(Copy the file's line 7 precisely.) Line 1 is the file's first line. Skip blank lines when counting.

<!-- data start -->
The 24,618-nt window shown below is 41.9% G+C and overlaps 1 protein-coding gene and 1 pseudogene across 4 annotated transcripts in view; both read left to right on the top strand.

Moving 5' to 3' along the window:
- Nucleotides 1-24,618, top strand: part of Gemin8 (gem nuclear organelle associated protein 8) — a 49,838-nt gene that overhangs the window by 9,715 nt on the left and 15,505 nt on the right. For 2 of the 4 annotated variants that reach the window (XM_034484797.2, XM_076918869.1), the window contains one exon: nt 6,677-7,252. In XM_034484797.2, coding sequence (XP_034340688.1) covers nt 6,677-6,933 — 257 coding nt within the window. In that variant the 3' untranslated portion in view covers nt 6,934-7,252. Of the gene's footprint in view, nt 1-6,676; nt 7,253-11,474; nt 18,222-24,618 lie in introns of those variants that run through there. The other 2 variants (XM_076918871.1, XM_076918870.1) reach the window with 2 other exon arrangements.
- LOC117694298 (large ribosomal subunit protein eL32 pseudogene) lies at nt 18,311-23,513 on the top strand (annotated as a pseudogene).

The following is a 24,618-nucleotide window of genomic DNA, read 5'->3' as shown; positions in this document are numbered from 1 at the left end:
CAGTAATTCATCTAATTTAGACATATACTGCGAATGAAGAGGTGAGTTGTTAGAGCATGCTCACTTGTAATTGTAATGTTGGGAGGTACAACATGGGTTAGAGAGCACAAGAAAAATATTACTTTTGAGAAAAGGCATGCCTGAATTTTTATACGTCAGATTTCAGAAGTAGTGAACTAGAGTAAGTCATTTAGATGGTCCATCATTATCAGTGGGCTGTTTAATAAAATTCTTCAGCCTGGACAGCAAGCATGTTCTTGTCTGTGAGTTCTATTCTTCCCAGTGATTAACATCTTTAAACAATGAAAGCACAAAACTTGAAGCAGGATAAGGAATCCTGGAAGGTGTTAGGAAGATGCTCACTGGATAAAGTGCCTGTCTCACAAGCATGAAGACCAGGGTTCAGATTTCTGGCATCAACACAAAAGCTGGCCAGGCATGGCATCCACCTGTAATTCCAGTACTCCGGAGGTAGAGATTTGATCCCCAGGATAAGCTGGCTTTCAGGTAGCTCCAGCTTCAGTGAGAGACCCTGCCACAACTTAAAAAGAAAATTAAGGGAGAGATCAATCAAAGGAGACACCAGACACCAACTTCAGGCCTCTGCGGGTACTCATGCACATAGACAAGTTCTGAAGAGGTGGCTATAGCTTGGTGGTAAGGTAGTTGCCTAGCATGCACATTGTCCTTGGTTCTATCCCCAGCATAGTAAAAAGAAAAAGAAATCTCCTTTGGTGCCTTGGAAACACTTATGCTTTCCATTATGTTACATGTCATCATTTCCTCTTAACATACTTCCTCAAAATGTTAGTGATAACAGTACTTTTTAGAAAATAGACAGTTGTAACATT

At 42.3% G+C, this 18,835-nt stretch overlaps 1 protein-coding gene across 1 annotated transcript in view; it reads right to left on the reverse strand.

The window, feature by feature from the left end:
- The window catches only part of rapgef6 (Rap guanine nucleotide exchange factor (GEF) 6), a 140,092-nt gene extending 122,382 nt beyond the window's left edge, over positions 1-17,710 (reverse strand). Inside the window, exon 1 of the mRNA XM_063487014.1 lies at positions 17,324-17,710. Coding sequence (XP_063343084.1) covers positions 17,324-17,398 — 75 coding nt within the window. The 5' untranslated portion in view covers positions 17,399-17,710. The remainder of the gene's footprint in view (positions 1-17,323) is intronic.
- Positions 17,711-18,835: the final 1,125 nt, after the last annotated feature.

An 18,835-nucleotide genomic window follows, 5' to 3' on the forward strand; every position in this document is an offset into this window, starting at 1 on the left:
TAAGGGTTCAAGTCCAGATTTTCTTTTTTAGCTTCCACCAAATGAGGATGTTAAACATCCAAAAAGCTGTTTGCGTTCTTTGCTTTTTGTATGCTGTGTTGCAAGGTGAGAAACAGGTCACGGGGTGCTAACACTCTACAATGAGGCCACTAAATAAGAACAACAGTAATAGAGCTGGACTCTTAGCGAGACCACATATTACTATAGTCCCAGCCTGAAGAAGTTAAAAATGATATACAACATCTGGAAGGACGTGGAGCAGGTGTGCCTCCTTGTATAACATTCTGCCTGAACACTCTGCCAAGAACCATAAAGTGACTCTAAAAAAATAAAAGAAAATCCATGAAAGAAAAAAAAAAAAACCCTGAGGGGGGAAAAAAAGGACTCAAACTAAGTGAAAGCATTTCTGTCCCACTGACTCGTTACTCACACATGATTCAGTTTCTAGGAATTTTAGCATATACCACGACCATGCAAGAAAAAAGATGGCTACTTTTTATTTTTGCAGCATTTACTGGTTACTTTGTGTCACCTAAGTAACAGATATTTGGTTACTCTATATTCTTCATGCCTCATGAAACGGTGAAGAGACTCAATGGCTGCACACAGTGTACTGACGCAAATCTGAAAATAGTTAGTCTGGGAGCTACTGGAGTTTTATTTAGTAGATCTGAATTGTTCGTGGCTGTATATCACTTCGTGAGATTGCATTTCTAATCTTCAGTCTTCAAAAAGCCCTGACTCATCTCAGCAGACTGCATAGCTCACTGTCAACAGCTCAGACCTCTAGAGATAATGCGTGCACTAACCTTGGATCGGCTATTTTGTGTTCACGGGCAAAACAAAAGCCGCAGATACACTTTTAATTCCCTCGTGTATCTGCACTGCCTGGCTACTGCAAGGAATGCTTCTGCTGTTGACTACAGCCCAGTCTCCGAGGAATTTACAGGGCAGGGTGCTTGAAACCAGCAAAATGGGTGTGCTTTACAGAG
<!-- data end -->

At 42.3% G+C, this 18,835-nt stretch overlaps 1 protein-coding gene across 1 annotated transcript in view; it reads right to left on the reverse strand.